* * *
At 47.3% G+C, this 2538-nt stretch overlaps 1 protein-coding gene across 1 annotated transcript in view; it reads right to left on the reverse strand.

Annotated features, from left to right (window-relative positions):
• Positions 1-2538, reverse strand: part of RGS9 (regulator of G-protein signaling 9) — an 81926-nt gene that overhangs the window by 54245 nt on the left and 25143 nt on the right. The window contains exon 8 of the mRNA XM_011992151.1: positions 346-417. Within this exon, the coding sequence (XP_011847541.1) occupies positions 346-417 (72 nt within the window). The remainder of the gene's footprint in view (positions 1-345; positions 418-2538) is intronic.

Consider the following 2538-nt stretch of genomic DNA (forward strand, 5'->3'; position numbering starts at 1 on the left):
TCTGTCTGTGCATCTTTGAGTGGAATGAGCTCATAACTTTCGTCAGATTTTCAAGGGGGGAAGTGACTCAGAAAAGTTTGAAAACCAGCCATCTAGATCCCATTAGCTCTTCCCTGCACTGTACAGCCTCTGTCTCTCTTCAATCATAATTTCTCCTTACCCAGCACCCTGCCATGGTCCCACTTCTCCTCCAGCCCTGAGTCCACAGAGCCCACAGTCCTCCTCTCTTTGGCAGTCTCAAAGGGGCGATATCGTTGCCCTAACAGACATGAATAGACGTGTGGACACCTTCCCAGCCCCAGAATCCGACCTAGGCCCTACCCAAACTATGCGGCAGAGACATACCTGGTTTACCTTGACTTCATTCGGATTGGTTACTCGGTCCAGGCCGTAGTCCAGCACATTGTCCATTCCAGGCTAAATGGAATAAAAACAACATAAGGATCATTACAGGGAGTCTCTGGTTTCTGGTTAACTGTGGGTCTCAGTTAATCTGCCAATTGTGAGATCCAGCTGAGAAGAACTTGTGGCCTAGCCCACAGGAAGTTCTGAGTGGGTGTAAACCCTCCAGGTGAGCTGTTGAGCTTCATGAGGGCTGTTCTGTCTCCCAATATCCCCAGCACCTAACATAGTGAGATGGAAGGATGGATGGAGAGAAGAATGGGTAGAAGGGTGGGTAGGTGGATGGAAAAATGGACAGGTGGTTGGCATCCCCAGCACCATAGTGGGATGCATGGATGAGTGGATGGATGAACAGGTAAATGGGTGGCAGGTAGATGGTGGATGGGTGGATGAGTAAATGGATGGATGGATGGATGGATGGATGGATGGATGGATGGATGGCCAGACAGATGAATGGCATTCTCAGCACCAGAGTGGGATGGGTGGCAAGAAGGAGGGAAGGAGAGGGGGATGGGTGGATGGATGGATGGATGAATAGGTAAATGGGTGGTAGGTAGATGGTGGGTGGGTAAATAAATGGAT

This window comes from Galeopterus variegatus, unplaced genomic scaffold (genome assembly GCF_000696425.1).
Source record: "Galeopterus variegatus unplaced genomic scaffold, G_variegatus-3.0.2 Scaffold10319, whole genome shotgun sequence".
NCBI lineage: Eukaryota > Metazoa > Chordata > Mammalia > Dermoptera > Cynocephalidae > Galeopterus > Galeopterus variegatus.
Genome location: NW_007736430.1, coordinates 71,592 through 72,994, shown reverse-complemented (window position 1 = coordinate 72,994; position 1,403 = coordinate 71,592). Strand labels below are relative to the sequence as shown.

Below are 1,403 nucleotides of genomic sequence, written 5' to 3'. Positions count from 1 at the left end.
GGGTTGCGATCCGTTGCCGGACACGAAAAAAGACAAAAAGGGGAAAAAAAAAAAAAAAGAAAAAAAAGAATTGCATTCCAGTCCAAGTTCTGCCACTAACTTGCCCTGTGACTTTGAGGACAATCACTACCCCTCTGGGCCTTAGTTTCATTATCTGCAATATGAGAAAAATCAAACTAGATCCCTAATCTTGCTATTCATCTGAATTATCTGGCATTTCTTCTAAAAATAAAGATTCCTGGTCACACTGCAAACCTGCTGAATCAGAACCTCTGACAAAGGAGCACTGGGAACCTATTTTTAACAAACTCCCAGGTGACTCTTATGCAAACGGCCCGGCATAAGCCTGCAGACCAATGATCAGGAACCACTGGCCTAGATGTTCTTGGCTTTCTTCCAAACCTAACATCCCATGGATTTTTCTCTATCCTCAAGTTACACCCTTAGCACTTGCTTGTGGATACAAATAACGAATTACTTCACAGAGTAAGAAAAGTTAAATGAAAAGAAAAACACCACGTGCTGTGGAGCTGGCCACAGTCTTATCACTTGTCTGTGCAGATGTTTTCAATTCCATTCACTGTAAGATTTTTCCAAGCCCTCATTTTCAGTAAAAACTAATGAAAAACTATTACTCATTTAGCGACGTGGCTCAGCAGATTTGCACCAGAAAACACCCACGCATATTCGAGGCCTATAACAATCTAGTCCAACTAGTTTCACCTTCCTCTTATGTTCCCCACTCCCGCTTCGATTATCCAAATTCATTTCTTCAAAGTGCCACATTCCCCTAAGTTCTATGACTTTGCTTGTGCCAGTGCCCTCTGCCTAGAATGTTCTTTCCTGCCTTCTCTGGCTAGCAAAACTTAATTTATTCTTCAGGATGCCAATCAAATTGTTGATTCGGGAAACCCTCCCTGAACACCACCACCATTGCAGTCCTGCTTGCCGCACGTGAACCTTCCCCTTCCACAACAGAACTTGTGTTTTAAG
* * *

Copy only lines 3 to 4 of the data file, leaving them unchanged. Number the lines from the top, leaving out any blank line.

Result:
• Positions 1-2538, reverse strand: part of RGS9 (regulator of G-protein signaling 9) — an 81926-nt gene that overhangs the window by 54245 nt on the left and 25143 nt on the right. The window contains exon 8 of the mRNA XM_011992151.1: positions 346-417. Within this exon, the coding sequence (XP_011847541.1) occupies positions 346-417 (72 nt within the window). The remainder of the gene's footprint in view (positions 1-345; positions 418-2538) is intronic.

Consider the following 2538-nt stretch of genomic DNA (forward strand, 5'->3'; position numbering starts at 1 on the left):